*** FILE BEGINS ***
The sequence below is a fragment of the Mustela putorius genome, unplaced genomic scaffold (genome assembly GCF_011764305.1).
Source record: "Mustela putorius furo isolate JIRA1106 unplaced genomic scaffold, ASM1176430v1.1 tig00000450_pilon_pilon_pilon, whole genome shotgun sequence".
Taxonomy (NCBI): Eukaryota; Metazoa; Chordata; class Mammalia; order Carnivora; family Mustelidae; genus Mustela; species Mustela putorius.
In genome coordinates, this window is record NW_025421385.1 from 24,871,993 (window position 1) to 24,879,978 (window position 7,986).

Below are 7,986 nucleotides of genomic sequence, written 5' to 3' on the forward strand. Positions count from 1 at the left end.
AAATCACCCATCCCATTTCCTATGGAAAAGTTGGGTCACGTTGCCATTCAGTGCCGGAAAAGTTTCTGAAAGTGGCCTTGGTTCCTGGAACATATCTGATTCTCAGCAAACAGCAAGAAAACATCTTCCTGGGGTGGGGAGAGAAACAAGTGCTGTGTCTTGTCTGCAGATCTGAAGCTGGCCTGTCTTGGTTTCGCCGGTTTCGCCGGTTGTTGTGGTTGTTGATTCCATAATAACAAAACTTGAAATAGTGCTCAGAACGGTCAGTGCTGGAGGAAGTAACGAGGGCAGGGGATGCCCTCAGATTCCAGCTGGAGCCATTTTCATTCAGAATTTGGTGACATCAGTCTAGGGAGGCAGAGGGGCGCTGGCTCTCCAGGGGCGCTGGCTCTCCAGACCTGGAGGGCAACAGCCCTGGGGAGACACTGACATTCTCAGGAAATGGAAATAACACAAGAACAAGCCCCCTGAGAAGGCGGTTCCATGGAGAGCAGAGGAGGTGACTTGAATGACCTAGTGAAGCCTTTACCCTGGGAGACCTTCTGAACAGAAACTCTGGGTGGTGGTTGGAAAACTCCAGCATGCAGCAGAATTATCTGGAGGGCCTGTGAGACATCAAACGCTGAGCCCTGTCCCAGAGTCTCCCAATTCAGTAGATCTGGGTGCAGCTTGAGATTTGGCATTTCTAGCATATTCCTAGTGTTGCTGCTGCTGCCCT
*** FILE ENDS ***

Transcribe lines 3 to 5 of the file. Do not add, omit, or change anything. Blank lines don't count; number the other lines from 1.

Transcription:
Taxonomy (NCBI): Eukaryota; Metazoa; Chordata; class Mammalia; order Carnivora; family Mustelidae; genus Mustela; species Mustela putorius.
In genome coordinates, this window is record NW_025421385.1 from 24,871,993 (window position 1) to 24,879,978 (window position 7,986).

Below are 7,986 nucleotides of genomic sequence, written 5' to 3' on the forward strand. Positions count from 1 at the left end.